Egypt: Al Jazeera journalists convicted for 'helping a terrorist organisation'
Three Al Jazeera journalists were jailed for seven years in Egypt today after a court convicted them of helping a "terrorist organisation" by spreading lies, in a case that has raised questions about the country's respect for media freedom.
The three, who all deny the charge, include Australian Peter Greste, Al Jazeera's Kenya-based correspondent, and Canadian-Egyptian national Mohamed Fahmy, Cairo bureau chief of Al Jazeera English.
The third defendant, Egyptian producer Baher Mohamed, received an additional three-year jail sentence on a separate charge involving possession of ammunition.
There was a loud gasp in the courtroom as the verdicts were read out. Shaken and near tears, Greste's brother Michael said: "This is terribly devastating. I am stunned, dumbstruck. I've no other words."
The three men had looked upbeat as they entered the courtroom in handcuffs, waving at family members who had earlier told journalists they expected them to be acquitted.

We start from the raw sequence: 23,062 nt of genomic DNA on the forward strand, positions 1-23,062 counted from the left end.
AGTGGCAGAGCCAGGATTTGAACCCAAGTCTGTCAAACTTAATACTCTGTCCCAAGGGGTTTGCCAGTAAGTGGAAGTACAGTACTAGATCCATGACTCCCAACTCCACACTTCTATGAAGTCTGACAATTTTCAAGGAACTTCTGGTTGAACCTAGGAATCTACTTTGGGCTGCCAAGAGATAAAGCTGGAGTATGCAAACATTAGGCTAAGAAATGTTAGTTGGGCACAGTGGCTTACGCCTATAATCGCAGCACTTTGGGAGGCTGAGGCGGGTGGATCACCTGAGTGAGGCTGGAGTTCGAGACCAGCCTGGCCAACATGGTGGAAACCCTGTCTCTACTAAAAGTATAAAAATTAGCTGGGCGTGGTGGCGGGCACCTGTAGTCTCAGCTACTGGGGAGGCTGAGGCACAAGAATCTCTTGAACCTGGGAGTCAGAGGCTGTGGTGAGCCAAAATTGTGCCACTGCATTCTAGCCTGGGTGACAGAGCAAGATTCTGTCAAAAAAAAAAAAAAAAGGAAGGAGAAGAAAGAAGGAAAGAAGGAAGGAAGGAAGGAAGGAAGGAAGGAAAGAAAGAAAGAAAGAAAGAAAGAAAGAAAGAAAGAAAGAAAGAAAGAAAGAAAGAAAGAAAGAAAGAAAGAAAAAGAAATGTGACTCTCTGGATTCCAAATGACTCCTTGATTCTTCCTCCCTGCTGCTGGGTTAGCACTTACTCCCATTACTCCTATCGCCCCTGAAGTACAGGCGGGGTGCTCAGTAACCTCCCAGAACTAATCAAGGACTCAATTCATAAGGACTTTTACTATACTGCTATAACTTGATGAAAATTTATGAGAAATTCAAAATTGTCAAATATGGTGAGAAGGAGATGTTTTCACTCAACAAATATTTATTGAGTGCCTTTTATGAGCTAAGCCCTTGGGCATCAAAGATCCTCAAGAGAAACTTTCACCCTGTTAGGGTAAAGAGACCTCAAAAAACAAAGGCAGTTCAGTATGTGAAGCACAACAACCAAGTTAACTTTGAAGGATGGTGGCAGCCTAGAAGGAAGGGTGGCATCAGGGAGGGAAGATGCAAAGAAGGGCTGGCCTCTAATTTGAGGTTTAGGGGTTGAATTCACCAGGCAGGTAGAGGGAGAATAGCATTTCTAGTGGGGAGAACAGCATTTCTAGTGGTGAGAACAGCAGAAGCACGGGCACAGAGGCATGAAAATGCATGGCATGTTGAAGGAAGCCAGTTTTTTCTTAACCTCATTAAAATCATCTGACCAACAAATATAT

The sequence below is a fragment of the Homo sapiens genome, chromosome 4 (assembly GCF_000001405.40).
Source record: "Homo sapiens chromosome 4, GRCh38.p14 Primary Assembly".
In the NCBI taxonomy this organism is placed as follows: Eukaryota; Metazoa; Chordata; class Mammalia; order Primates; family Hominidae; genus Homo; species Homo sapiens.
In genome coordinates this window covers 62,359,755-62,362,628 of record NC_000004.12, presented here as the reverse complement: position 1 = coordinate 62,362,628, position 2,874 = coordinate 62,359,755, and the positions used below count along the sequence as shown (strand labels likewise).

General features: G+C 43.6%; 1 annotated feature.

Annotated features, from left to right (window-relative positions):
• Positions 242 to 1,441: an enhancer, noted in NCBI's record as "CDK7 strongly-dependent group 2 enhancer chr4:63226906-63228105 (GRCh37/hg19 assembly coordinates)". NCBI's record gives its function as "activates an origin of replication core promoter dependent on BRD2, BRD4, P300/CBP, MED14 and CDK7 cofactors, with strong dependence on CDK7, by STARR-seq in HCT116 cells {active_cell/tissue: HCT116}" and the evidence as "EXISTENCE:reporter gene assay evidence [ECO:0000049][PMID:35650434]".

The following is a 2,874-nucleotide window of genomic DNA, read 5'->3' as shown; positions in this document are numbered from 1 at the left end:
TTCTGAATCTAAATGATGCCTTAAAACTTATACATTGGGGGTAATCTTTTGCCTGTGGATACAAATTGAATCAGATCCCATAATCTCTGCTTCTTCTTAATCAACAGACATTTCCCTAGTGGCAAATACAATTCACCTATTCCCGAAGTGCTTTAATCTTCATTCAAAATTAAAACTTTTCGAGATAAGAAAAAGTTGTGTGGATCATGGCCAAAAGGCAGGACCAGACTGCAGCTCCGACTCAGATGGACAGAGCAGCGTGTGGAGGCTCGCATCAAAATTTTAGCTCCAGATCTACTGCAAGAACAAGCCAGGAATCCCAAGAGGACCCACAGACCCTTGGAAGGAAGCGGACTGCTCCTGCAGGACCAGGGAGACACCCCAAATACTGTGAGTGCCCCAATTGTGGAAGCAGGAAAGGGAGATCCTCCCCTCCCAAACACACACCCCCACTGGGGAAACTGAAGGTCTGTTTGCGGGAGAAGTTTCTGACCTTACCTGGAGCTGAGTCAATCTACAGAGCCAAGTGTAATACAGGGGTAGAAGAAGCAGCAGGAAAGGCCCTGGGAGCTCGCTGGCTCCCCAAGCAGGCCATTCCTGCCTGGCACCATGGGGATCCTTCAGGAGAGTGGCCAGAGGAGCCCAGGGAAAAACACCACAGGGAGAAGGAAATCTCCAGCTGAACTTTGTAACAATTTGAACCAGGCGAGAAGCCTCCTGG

The three were detained in late December and charged with helping a "terrorist organisation" by publishing lies that harmed the national interest and supplying money, equipment and information to a group of 17 Egyptians.
All three journalists have been held at Egypt's notorious Tora Prison for six months, in a case that has drawn criticism from Western governments and human rights groups.
The remaining 17 defendants faced charges of belonging to a "terrorist organisation", an apparent reference to the Muslim Brotherhood, which has been protesting against the government since the army toppled Islamist president Mohamed Mursi in July.
Two of the 17 were acquitted, including Anas Beltagi the son of a senior Muslim Brotherhood official who is now in jail.
Four were also sentenced to seven years in jail and a further 11 were sentenced in absentia to 10 years in jail.
Western governments and rights groups have voiced concern over freedom of expression in Egypt since Mursi’s ouster and the crackdown has raised questions about Egypt's democratic credentials three years after an uprising toppled Hosni Mubarak after 30 years in power and raised hopes of greater freedoms.